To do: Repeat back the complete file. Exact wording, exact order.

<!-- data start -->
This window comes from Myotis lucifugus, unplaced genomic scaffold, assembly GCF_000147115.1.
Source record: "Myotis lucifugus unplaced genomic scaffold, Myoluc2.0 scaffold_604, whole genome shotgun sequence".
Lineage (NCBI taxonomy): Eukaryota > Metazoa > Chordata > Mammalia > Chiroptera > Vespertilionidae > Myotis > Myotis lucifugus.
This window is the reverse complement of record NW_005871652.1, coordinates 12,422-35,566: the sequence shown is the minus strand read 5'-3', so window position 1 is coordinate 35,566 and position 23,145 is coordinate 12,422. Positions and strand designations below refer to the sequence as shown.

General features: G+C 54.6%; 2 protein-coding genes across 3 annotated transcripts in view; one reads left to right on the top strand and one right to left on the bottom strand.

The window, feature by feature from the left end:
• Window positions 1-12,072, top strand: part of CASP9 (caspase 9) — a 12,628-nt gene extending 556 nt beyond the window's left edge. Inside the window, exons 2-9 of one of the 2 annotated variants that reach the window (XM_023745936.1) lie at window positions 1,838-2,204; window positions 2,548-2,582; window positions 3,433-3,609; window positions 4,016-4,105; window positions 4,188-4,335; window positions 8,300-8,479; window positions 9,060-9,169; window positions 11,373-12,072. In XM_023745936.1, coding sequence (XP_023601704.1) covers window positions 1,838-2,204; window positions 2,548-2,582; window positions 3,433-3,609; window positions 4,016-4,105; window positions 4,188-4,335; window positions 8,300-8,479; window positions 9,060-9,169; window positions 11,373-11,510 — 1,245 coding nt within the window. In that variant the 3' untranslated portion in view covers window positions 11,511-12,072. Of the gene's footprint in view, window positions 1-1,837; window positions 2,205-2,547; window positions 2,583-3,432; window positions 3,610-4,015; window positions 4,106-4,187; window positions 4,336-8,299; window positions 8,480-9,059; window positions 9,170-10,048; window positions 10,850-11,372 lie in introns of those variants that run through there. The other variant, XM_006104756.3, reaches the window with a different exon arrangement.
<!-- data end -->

This window comes from Myotis lucifugus, unplaced genomic scaffold, assembly GCF_000147115.1.
Source record: "Myotis lucifugus unplaced genomic scaffold, Myoluc2.0 scaffold_604, whole genome shotgun sequence".
Lineage (NCBI taxonomy): Eukaryota > Metazoa > Chordata > Mammalia > Chiroptera > Vespertilionidae > Myotis > Myotis lucifugus.
This window is the reverse complement of record NW_005871652.1, coordinates 12,422-35,566: the sequence shown is the minus strand read 5'-3', so window position 1 is coordinate 35,566 and position 23,145 is coordinate 12,422. Positions and strand designations below refer to the sequence as shown.

General features: G+C 54.6%; 2 protein-coding genes across 3 annotated transcripts in view; one reads left to right on the top strand and one right to left on the bottom strand.

The window, feature by feature from the left end:
• Window positions 1-12,072, top strand: part of CASP9 (caspase 9) — a 12,628-nt gene extending 556 nt beyond the window's left edge. Inside the window, exons 2-9 of one of the 2 annotated variants that reach the window (XM_023745936.1) lie at window positions 1,838-2,204; window positions 2,548-2,582; window positions 3,433-3,609; window positions 4,016-4,105; window positions 4,188-4,335; window positions 8,300-8,479; window positions 9,060-9,169; window positions 11,373-12,072. In XM_023745936.1, coding sequence (XP_023601704.1) covers window positions 1,838-2,204; window positions 2,548-2,582; window positions 3,433-3,609; window positions 4,016-4,105; window positions 4,188-4,335; window positions 8,300-8,479; window positions 9,060-9,169; window positions 11,373-11,510 — 1,245 coding nt within the window. In that variant the 3' untranslated portion in view covers window positions 11,511-12,072. Of the gene's footprint in view, window positions 1-1,837; window positions 2,205-2,547; window positions 2,583-3,432; window positions 3,610-4,015; window positions 4,106-4,187; window positions 4,336-8,299; window positions 8,480-9,059; window positions 9,170-10,048; window positions 10,850-11,372 lie in introns of those variants that run through there. The other variant, XM_006104756.3, reaches the window with a different exon arrangement.